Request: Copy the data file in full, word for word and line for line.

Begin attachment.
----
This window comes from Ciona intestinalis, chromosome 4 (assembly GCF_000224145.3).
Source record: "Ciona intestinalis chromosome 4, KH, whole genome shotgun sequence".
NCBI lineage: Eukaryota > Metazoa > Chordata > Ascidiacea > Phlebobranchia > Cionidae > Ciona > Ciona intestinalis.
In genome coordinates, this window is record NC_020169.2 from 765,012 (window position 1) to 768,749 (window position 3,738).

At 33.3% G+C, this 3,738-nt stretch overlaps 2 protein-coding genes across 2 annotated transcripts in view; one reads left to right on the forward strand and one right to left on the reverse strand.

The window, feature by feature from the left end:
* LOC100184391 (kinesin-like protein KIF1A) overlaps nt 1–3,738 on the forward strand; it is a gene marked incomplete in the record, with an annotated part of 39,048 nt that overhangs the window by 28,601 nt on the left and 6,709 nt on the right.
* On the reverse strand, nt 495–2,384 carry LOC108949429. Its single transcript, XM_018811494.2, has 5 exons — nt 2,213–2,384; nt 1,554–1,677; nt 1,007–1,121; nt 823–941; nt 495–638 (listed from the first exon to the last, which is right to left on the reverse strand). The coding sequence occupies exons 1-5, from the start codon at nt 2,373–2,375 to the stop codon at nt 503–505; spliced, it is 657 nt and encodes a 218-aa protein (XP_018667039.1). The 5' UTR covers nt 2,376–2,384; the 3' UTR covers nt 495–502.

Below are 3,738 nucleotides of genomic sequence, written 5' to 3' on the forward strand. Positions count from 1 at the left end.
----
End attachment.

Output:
This window comes from Ciona intestinalis, chromosome 4 (assembly GCF_000224145.3).
Source record: "Ciona intestinalis chromosome 4, KH, whole genome shotgun sequence".
NCBI lineage: Eukaryota > Metazoa > Chordata > Ascidiacea > Phlebobranchia > Cionidae > Ciona > Ciona intestinalis.
In genome coordinates, this window is record NC_020169.2 from 765,012 (window position 1) to 768,749 (window position 3,738).

At 33.3% G+C, this 3,738-nt stretch overlaps 2 protein-coding genes across 2 annotated transcripts in view; one reads left to right on the forward strand and one right to left on the reverse strand.

The window, feature by feature from the left end:
* LOC100184391 (kinesin-like protein KIF1A) overlaps nt 1–3,738 on the forward strand; it is a gene marked incomplete in the record, with an annotated part of 39,048 nt that overhangs the window by 28,601 nt on the left and 6,709 nt on the right.
* On the reverse strand, nt 495–2,384 carry LOC108949429. Its single transcript, XM_018811494.2, has 5 exons — nt 2,213–2,384; nt 1,554–1,677; nt 1,007–1,121; nt 823–941; nt 495–638 (listed from the first exon to the last, which is right to left on the reverse strand). The coding sequence occupies exons 1-5, from the start codon at nt 2,373–2,375 to the stop codon at nt 503–505; spliced, it is 657 nt and encodes a 218-aa protein (XP_018667039.1). The 5' UTR covers nt 2,376–2,384; the 3' UTR covers nt 495–502.

Below are 3,738 nucleotides of genomic sequence, written 5' to 3' on the forward strand. Positions count from 1 at the left end.